We should not cut our production. I certainly hope our government will not be influenced by recent press statements attributed to the United States secretary of agriculture, Mr. Ezra Benson, in which he
suggested the United States would like to see Canada cut her agricultural production. I think we can all go along with a statement recently made by our own Secretary of State for External Affairs (Mr. Pearson) when he was speaking at a luncheon held in London, Ontario, on January 27 of this year by the federation of agriculture. He said:
None of us wants to see food production curtailed or surplus food destroyed when there are so many hungry people to be fed. Indeed, as long as these people remain hungry there cannot be such a thing as a surplus, except in the economic sense. All our humanitarian and social instincts rebel at a policy of contrived scarcity and food destruction.
I certainly hope that will continue to be the policy of this government.
I come now to one item about which I am greatly concerned, and one which I investigated thoroughly when I was home over the Easter recess. It is something that we in this party have advocated for a long time. We believe that the government should take ownership of properly stored grain on the farm. We do not ask the government to pay the full initial price for this grain, but they should pay a minimum price for grain properly stored on the farm. We say that because the Canadian people are now being told that the grain that is piled on the farms in western Canada is a wonderful thing. They are told it is just the same as money in the bank. If times get tough or we get into another crisis, we will have this supply to draw upon, and we believe that is true.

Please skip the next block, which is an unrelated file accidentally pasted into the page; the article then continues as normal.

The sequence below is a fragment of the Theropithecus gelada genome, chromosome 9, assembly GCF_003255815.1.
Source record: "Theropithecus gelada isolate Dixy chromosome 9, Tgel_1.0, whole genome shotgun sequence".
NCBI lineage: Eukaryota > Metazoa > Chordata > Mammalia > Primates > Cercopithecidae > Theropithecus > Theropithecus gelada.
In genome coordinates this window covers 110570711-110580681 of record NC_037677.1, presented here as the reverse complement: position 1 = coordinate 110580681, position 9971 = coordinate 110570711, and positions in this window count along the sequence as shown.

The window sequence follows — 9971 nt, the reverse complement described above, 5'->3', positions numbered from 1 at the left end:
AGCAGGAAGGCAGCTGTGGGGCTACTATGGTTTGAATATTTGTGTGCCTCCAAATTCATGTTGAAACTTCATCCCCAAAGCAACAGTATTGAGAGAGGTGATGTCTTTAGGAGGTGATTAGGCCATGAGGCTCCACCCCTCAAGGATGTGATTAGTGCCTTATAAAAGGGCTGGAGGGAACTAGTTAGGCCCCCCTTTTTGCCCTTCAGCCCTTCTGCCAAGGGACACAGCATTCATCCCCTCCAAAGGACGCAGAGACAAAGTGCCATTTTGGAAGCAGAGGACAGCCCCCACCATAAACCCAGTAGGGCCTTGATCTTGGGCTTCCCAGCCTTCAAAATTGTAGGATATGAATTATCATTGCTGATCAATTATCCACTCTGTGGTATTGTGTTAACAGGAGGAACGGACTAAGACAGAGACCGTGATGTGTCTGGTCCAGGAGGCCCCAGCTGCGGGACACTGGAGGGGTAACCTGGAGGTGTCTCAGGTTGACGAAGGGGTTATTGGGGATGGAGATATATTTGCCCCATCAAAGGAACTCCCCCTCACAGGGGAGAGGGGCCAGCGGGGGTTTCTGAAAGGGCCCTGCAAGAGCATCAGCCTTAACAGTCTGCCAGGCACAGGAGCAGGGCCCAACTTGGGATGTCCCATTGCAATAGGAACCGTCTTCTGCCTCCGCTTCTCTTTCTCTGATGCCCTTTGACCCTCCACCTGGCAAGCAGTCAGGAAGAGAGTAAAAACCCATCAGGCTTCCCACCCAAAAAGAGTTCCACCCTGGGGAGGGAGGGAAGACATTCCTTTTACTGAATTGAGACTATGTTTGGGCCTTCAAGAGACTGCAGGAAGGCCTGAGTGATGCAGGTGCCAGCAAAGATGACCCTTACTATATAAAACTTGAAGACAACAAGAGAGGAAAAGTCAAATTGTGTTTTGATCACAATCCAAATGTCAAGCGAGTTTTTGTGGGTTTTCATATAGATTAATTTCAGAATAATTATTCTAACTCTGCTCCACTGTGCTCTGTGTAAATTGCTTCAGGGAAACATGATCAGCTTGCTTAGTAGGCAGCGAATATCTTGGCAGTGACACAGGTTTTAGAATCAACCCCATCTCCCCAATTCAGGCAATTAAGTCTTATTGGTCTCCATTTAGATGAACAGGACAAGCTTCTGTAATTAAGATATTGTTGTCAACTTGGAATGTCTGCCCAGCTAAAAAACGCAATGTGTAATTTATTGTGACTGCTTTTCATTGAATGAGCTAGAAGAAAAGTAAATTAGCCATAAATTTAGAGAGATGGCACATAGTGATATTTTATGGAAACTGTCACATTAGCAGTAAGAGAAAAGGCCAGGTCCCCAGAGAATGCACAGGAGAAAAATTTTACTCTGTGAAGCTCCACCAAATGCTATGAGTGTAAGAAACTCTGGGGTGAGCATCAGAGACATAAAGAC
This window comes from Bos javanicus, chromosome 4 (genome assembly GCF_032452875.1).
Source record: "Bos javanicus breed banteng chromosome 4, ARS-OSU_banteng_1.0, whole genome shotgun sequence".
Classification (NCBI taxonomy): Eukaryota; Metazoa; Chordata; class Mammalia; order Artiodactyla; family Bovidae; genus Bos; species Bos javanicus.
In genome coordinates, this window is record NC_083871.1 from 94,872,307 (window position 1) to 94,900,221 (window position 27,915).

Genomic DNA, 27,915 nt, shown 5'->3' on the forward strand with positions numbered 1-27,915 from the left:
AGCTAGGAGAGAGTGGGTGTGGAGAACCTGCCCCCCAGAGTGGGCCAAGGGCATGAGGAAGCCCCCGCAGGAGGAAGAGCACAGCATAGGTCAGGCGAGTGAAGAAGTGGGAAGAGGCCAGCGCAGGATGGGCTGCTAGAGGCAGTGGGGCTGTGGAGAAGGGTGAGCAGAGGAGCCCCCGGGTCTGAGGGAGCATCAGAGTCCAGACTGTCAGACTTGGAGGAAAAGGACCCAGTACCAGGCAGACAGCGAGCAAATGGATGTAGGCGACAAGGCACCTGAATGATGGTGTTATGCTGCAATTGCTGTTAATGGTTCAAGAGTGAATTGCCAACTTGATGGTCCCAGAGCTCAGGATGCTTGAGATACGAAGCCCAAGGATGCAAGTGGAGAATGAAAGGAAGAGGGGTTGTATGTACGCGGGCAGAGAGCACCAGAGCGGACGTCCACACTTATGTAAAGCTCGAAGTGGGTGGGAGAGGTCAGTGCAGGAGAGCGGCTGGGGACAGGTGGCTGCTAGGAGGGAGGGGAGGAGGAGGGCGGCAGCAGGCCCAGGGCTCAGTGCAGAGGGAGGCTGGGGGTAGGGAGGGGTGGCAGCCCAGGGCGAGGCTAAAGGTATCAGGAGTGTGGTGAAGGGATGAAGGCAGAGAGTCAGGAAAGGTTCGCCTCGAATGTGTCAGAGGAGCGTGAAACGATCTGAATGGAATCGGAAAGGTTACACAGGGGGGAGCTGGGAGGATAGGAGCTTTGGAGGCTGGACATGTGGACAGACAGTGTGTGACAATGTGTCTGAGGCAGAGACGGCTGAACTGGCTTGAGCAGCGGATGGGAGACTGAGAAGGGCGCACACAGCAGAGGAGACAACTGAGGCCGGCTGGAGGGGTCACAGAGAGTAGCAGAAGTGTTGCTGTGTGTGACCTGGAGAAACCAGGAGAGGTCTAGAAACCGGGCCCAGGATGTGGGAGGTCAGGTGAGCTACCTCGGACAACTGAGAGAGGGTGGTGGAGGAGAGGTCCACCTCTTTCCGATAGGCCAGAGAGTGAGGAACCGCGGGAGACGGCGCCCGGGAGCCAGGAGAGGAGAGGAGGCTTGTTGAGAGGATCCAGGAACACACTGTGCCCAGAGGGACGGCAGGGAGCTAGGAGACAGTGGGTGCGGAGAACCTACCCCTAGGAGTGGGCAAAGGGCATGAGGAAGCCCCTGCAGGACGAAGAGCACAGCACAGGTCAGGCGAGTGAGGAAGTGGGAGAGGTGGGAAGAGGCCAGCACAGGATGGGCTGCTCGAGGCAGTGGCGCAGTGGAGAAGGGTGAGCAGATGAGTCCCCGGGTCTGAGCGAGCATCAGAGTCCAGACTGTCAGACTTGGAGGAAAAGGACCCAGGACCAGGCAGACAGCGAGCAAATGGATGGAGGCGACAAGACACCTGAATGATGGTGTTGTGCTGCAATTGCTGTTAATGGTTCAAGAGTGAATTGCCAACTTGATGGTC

However, we do not believe the producer should carry the whole burden of this so-called mountainous prosperity, as someone referred to it. Today the people of Canada are asked to bear the whole burden of defence. We are stockpiling armaments in the name of security and world peace, and the people are quite prepared to pay the shot. We say that food is just as essential to world peace and security as armaments. We believe it is only fair that all the people should help to carry that burden and not leave it to the producer alone.